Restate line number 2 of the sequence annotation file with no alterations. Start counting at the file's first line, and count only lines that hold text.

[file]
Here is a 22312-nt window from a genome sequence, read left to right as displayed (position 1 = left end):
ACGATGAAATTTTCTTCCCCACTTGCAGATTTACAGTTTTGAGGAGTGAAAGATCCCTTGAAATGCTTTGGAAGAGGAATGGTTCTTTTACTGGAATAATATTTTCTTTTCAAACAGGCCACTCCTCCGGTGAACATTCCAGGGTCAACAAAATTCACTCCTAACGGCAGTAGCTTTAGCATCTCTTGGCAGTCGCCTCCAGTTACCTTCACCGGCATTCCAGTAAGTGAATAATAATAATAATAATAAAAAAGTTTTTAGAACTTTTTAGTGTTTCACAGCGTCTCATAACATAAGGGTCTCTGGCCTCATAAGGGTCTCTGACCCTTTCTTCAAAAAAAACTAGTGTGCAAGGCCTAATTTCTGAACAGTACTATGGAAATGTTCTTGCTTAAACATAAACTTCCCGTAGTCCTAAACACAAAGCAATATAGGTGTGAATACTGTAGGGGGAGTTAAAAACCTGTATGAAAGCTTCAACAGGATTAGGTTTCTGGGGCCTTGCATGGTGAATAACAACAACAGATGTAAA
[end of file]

ACGATGAAATTTTCTTCCCCACTTGCAGATTTACAGTTTTGAGGAGTGAAAGATCCCTTGAAATGCTTTGGAAGAGGAATGGTTCTTTTACTGGAATAATATTTTCTTTTCAAACAGGCCACTCCTCCGGTGAACATTCCAGGGTCAACAAAATTCACTCCTAACGGCAGTAGCTTTAGCATCTCTTGGCAGTCGCCTCCAGTTACCTTCACCGGCATTCCAGTAAGTGAATAATAATAATAATAATAAAAAAGTTTTTAGAACTTTTTAGTGTTTCACAGCGTCTCATAACATAAGGGTCTCTGGCCTCATAAGGGTCTCTGACCCTTTCTTCAAAAAAAACTAGTGTGCAAGGCCTAATTTCTGAACAGTACTATGGAAATGTTCTTGCTTAAACATAAACTTCCCGTAGTCCTAAACACAAAGCAATATAGGTGTGAATACTGTAGGGGGAGTTAAAAACCTGTATGAAAGCTTCAACAGGATTAGGTTTCTGGGGCCTTGCATGGTGAATAACAACAACAGATGTAAA